Energy efficiency and the building sector
Commercial and residential buildings in Europe are overall responsible for 40% of total energy consumption and 36% of CO2 emissions. Similar trends are registered in Ireland and Northern Ireland, where the residential sector alone accounts respectively for 27.1% and 30% of the overall energy use, contributing with almost equal percentage of CO2 emissions. Space and water heating, cooling systems, lighting (regulated energy) and appliances (unregulated energy) constitute the main sources of energy consumption in a domestic environment. Energy inefficiency will occur when the dwelling fabric including the walls, roof, floors and junctions are affected by poor detailing and insulation standards, resulting in energy losses and, with that, increased costs for domestic bills.
Considering the relevance of the statistical and practical impact of building energy inefficiency, the potential for a renovation of the commercial and residential sectors are easily understandable. Active policy measures aiming to improve buildings’ energy performance, supported by an increased use of low energy and renewable technologies would be extremely beneficial under multiple perspectives. Academic studies show that, in the most ambitious scenario, by 2020 the share of nearly zero energy buildings will reach 6% of the total stock, leading to emission reductions of over 50% compared to the 1990 level and primary energy reductions of 25% compared with today. Securing a more sustainable and energy efficient housing stock implies economic benefits, as a consequence of reduced housing running costs, reduced dependency on fossil fuel and energy import. An energy efficient house has also proved to provide better comfort, health, and living standards.
It is in this scenario that the so called “zero energy” or “zero emission” buildings have been identified as the main solution to convert the building sector into more sustainable and affordable standards. Net Zero Energy Buildings represent now both a legislative requirement and a crucial element of the European and national policy agenda for the building and environmental sector.
European legislative framework
The United Nations Environment Programme identified building energy standards as among the most effective instruments for reducing buildings related emissions. The European Union has set up a regulatory framework to address and lead buildings energy efficiency, with the Energy Performance of Buildings Directive (2010), the Directive on Energy Efficiency (2012) and the Renewable Energy Directive (2009) as its key tenets.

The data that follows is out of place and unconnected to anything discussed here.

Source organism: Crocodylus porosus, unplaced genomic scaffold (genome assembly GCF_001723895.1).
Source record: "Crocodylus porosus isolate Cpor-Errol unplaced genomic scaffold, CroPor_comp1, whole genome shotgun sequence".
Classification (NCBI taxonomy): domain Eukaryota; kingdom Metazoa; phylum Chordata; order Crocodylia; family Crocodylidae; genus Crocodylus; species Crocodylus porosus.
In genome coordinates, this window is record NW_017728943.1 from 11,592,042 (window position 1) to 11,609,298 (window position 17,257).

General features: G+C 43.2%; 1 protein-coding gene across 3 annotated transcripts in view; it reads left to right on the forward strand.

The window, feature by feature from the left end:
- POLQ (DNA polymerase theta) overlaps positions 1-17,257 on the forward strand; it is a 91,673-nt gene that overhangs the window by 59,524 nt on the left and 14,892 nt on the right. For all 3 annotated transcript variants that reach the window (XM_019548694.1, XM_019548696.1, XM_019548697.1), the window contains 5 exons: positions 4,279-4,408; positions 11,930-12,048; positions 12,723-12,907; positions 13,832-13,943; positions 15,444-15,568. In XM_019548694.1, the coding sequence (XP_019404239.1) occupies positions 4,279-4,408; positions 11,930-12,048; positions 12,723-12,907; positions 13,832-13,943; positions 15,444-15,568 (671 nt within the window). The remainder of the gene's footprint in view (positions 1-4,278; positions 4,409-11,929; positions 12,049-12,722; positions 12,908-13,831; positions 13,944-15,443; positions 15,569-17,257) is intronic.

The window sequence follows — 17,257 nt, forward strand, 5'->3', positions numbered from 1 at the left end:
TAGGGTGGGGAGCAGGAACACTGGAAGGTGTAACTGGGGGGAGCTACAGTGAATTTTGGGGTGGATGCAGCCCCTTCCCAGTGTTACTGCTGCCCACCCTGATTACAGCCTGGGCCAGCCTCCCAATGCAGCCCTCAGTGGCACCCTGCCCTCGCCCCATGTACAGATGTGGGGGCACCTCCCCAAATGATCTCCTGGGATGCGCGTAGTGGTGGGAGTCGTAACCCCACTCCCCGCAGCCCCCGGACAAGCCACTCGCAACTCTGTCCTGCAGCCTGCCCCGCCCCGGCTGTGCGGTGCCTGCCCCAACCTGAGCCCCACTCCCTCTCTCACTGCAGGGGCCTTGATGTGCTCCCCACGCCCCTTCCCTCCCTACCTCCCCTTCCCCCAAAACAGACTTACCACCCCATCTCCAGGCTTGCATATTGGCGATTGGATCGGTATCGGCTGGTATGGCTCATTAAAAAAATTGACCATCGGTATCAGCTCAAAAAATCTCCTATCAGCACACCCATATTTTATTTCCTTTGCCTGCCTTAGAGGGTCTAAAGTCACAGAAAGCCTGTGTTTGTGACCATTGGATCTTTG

Near Zero Energy Buildings (NZEB)
The Directives have been recently updated, with the recast Energy Performance of Buildings Directive (EPBD) introducing the concept of Nearly Zero Energy Buildings (NZEB) and specifying that: by 31 December 2018 new buildings occupied and owned by public authorities must meet the nearly zero-energy standard (Art. 9.1 (b)); by 31 December 2020 all new buildings must meet the nearly zero- energy standard (Art. 9.1(a)).
The Directive encourages Member States to draw up national plans for increasing the presence of NZEB on EU territories, designing their own path towards a net zero energy building stock, while taking into account: (a) the Member State’s detailed application in practice of the definition of nearly zero-energy buildings, reflecting their national, regional or local conditions, and including a numerical indicator of primary energy use expressed in kWh/m² per year. Primary energy ‘factors’ used for the determination of the primary energy use may be based on national or regional yearly average values and may take into account relevant European standards; (b) intermediate targets for improving the energy performance of new buildings, by 2015, (c) information on the policies and financial or other measures adopted in the context of for the promotion of nearly zero-energy buildings.
While laying down the general goals that must be achieved, the Directive provides neither a detailed methodology nor specific definitions and putting those criteria into practice is left to Member States’ discretion.